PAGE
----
The crackdown on rural coverage will make life exceptionally difficult for affected customers. Maine is America’s most rural state, according to the 2010 U.S. Census, with more than 61% of the population living in communities of less than 2,500. Many of those communities are spread far apart, making cell towers difficult to place to reach the largest number of customers. Some communities have access to just one tower. Others are only partly serviced, requiring users to go outside, run up nearby hills, or take a short drive to get a single bar of reception. That is why Verizon’s news has hit this part of Maine so hard.

For many locals, Wireless Partners solved a problem Verizon itself wouldn’t solve, and stronger cell coverage came as a result. Now Verizon threatens to recreate the original problem, and by limiting access to its partner networks, it could throw those companies’ business plans into the air and make them financially untenable.

Verizon Wireless’ Great Rural Purge: Tens of Thousands Losing Cell Service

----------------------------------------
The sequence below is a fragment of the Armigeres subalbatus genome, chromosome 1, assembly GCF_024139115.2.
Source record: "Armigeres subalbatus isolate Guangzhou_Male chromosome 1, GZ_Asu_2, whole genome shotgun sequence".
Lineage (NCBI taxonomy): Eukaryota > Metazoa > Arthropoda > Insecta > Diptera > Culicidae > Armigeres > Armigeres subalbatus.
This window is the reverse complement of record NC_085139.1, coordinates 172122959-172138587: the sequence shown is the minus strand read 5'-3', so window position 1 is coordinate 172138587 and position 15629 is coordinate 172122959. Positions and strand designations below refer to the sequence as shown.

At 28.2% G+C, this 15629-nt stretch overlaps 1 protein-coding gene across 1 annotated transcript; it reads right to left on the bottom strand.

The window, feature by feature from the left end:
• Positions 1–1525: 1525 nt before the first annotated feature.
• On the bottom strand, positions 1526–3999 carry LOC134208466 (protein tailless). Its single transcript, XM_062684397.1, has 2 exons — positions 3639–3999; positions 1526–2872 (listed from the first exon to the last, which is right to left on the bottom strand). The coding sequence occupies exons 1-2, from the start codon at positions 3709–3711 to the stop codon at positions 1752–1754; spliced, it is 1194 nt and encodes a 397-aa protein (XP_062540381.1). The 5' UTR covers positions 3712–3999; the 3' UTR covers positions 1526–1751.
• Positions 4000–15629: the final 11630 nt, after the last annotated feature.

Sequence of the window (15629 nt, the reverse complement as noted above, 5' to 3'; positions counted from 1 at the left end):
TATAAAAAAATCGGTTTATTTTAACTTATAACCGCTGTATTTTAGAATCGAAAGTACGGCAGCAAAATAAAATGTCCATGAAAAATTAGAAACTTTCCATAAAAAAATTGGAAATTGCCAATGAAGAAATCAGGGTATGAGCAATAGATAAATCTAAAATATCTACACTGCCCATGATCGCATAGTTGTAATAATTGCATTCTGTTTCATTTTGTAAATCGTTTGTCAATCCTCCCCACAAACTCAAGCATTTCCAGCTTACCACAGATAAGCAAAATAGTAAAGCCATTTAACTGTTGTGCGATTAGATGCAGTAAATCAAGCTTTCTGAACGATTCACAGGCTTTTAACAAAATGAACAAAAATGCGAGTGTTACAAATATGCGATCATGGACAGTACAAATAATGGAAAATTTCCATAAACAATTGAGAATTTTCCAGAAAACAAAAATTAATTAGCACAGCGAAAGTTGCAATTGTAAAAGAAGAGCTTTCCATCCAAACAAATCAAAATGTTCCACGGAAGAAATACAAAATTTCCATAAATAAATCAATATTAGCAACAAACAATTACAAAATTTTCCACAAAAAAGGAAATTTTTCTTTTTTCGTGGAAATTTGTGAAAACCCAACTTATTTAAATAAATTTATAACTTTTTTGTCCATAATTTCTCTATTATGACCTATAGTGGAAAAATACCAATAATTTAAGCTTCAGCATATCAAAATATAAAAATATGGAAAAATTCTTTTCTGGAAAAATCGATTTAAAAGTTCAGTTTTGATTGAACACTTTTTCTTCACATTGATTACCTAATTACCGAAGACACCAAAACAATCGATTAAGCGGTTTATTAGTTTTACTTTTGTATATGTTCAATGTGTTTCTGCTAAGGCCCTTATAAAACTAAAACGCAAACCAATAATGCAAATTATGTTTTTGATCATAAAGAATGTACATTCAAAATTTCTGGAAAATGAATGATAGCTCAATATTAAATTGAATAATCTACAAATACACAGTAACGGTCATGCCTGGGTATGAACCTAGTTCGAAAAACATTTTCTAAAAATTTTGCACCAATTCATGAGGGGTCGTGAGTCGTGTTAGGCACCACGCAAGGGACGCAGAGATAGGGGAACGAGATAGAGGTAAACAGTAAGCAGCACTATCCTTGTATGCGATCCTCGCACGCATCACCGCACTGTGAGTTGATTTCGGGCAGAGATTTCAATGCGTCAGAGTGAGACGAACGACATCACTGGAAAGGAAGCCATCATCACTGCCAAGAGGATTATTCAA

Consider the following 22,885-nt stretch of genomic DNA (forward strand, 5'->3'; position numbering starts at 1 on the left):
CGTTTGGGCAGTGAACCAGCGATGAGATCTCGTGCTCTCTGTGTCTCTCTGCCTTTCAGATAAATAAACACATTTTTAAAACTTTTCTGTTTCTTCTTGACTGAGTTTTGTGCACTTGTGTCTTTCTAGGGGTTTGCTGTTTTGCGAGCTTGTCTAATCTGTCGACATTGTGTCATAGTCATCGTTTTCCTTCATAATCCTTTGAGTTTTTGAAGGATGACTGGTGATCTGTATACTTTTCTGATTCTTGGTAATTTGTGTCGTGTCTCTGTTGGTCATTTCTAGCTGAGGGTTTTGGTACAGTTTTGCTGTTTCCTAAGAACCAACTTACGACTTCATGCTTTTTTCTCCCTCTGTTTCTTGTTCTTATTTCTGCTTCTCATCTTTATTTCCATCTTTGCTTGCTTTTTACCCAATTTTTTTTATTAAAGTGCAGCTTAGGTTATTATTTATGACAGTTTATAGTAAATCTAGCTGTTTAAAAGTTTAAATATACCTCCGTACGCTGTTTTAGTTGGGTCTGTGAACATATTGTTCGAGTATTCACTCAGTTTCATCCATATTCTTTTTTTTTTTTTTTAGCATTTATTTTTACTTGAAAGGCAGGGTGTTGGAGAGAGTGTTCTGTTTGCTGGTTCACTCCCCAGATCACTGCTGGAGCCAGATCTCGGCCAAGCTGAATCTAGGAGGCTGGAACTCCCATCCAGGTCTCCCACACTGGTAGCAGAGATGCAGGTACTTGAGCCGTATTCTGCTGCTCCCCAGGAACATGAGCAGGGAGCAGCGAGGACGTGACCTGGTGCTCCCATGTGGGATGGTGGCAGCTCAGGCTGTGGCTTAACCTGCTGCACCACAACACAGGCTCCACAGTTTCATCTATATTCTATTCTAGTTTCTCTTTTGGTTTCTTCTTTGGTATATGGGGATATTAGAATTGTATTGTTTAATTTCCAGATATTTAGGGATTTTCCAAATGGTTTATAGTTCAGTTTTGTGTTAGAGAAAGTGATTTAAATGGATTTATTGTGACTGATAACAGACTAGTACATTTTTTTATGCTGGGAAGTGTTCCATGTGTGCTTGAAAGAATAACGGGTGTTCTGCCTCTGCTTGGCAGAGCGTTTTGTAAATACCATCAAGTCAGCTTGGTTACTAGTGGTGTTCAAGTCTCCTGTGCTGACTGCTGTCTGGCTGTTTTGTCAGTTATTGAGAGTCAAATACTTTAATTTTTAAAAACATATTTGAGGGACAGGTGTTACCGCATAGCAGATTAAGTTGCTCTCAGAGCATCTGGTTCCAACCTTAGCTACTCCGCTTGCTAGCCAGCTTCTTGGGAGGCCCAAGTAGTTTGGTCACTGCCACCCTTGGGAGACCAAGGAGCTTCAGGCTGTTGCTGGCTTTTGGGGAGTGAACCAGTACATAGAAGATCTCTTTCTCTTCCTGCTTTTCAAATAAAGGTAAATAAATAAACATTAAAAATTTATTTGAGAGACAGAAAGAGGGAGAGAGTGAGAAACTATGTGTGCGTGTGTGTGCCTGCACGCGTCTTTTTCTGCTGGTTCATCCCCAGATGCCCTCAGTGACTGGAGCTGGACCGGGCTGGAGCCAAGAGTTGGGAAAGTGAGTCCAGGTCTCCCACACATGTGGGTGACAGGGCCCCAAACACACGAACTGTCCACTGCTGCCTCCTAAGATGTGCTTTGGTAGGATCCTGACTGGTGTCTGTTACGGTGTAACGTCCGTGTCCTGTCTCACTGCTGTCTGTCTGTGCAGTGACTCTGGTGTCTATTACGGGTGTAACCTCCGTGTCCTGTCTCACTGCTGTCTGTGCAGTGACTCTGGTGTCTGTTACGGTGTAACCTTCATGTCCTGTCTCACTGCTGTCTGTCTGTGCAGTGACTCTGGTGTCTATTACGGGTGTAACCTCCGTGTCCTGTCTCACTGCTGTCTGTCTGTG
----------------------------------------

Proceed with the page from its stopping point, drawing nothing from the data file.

Herding rural customers off Verizon Wireless.

Nearly 20,000 rural Verizon Wireless customers in states like Maine, Michigan, North Dakota, and Montana are being notified their cell service is being terminated because they spend too much time roaming outside of a Verizon Wireless coverage area.

Verizon Wireless won’t say exactly how many customers it recently sent letters to advising them that because they have used “a significant amount of data while roaming off the Verizon Wireless network,” their service will be terminated Oct. 17.

“We’re providing advance notice to these customers so they have plenty of time to port their wireless number to another company before their Verizon Wireless service ends,” Verizon spokesperson Laura Meritt stated. “We regularly review accounts with data use that primarily takes place outside of the Verizon network.”